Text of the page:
Congressional leaders are taking a multi-prong approach to avoiding having the federal government shutdown in the fall. A shutdown would occur if budgets are not allocated to fund the government, which runs out of funding on October 1, 2018.
The first approach is to negotiate with the president, as shared in a Bloomberg Government article:
“House Speaker Paul Ryan and Senate Majority Leader Mitch McConnell met with President Donald Trump at the White House Wednesday to discuss how to avoid a politically damaging government shutdown on Oct. 1, a month before elections that will determine control of Congress.
Trump over the past year has called for a “good” government shutdown to achieve up to $25 billion in border wall funding. He also has vowed never again to sign a 12-part omnibus spending bill like the $1.3 trillion law the White House and Congress negotiated earlier this year to fund the government through September.”
Additionally, Politico Pro reports that Senate Republican and Democratic leadership are negotiating on a novel compromise legislative approach. Specifically, the article states that:
“Senate leaders are closing in on a groundbreaking bipartisan strategy to fund the majority of government operations this summer, including the Pentagon, in a pointed bid to avoid a government shutdown.
Whether the plan makes it to the president’s desk would still depend upon House Speaker Paul Ryan and his GOP conference, who would have to accept a hike in domestic spending in exchange for the assurance that defense spending would continue without interruption.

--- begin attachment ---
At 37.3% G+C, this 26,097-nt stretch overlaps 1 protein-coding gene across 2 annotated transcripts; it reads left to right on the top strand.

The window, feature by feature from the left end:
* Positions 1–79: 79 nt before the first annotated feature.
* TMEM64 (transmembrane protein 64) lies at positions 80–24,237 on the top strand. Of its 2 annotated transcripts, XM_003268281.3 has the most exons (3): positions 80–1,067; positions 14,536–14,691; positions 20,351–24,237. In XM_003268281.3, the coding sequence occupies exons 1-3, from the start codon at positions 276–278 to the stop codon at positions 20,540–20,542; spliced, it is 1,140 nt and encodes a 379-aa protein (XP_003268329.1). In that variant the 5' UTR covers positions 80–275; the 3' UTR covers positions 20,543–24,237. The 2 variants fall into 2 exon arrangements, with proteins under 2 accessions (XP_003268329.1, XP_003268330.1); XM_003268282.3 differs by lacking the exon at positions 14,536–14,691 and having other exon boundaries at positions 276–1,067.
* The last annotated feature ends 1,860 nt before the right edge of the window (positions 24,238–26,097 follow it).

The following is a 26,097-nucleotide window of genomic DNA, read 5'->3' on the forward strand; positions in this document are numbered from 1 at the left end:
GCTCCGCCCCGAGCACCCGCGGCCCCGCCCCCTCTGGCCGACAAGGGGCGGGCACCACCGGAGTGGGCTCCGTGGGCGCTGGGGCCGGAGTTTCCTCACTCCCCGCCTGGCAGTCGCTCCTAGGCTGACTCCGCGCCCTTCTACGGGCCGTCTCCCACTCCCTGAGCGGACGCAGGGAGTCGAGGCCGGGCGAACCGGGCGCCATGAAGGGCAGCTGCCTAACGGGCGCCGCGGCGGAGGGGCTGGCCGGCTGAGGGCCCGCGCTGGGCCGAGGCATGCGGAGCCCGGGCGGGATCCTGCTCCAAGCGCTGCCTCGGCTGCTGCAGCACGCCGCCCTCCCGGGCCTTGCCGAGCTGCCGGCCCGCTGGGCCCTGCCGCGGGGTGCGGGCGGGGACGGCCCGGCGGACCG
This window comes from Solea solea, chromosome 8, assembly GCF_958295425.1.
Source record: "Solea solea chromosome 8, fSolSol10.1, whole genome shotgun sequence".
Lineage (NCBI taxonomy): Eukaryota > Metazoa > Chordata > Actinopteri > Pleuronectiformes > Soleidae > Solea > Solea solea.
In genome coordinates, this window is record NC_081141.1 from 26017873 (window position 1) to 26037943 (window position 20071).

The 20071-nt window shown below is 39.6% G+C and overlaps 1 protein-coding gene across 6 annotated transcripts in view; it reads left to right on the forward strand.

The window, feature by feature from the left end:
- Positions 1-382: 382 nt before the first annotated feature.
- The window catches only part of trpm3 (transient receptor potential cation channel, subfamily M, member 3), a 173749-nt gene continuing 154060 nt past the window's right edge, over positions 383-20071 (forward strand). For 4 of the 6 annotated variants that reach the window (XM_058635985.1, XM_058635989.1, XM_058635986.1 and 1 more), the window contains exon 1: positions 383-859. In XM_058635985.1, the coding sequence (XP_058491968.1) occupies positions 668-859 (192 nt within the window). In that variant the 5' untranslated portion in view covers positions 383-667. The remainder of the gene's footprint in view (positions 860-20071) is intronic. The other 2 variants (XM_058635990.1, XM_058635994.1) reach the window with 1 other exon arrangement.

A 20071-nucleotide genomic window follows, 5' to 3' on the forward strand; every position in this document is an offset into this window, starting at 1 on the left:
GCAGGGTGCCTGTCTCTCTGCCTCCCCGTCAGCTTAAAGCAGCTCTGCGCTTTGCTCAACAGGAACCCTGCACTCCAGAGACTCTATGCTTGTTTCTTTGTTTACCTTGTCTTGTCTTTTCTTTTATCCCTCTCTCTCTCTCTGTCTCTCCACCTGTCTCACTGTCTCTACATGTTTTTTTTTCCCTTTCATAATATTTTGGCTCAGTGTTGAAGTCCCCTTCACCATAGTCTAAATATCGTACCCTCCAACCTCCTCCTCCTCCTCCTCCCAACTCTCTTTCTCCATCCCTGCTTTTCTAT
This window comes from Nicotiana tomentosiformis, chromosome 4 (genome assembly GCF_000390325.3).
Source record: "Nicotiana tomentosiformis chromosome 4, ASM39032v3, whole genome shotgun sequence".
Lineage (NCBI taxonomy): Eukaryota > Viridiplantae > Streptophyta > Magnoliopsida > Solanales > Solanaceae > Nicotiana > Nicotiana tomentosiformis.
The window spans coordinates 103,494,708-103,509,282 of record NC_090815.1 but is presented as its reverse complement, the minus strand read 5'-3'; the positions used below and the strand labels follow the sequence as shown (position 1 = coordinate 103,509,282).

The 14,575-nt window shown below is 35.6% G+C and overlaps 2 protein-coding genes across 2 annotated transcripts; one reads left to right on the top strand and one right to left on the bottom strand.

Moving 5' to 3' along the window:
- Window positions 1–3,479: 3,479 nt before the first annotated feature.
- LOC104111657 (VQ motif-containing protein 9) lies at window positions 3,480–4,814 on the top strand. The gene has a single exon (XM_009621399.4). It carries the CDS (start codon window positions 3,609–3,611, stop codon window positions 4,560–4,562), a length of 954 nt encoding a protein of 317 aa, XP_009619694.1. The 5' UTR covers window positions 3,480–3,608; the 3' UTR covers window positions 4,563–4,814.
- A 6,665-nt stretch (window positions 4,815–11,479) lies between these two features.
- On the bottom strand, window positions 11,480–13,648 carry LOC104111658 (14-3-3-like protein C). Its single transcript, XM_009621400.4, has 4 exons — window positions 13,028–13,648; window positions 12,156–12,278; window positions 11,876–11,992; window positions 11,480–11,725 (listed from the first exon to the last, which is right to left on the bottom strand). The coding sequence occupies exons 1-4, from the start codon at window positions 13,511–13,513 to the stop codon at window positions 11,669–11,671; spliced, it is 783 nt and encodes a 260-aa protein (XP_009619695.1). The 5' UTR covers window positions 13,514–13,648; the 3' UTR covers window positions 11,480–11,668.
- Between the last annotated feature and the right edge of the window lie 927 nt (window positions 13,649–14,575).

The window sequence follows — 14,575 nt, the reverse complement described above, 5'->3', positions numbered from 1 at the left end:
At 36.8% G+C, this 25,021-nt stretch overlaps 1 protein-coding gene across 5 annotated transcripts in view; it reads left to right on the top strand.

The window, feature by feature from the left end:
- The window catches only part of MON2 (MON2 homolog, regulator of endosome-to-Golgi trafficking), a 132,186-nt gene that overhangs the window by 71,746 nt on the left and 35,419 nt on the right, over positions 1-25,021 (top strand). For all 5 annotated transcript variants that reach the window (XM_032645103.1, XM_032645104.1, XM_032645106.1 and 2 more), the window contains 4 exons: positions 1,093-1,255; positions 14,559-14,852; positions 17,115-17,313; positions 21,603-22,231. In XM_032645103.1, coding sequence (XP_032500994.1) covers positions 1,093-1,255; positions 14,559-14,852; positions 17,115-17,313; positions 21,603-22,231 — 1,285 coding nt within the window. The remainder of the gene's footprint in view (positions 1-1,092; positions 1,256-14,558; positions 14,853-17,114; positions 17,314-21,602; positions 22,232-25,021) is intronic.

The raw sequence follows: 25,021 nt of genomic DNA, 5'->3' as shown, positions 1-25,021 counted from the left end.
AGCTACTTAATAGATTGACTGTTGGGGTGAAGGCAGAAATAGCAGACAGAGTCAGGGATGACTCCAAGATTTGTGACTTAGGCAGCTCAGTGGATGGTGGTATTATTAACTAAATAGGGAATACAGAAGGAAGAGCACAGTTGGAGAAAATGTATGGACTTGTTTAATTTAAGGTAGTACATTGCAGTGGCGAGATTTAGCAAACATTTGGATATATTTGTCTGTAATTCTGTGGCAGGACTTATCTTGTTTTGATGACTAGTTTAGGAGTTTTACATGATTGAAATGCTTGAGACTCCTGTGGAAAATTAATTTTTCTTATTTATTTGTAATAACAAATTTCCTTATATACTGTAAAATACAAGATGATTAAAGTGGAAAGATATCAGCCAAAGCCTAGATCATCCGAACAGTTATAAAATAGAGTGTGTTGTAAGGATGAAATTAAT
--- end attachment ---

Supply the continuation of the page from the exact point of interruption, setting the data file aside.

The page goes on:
Senate Majority Leader Mitch McConnell and Minority Leader Chuck Schumer have agreed to bind Congress’ two largest appropriations bills into a single package in coming weeks, which holds the potential to become law before an Oct. 1 spending deadline.
That bill would make up two-thirds of all discretionary funding, most of which goes toward the Pentagon. That would make the package difficult for President Donald Trump to veto, even though the domestic piece of it, which includes health and education programs, would vastly exceed his own budget request.
Longtime budget watchers don’t recall Congress deploying this defense-domestic strategy in the modern era.”
While the Senate crafts its proposal, the House is continuing its budget work on a separate track. According to Politico Pro: “The House Appropriations Committee today approved, 28-22, revised suballocations for its spending bills for fiscal year 2019, including a boost for DHS.
The revised report allocates discretionary spending: $23 billion for Agriculture, $62.5 billion for Commerce-Justice-Science, $674.5 billion for Defense, $45 billion for Energy-Water, $23.5 billion for Financial Services and General Government, $58 billion for Homeland Security, $35 billion for Interior-Environment, $179 billion for Labor-HHS-Education, $5 billion for the Legislative Branch, $98 billion for Military Construction and Veterans Affairs, $54 billion for State and Foreign Operations and $72 billion for Transportation-HUD.”
The graphic below, provided by Bloomberg Government, shows the breakdown of the Labor-HHS-Education bill and explains differences between the House and Senate.
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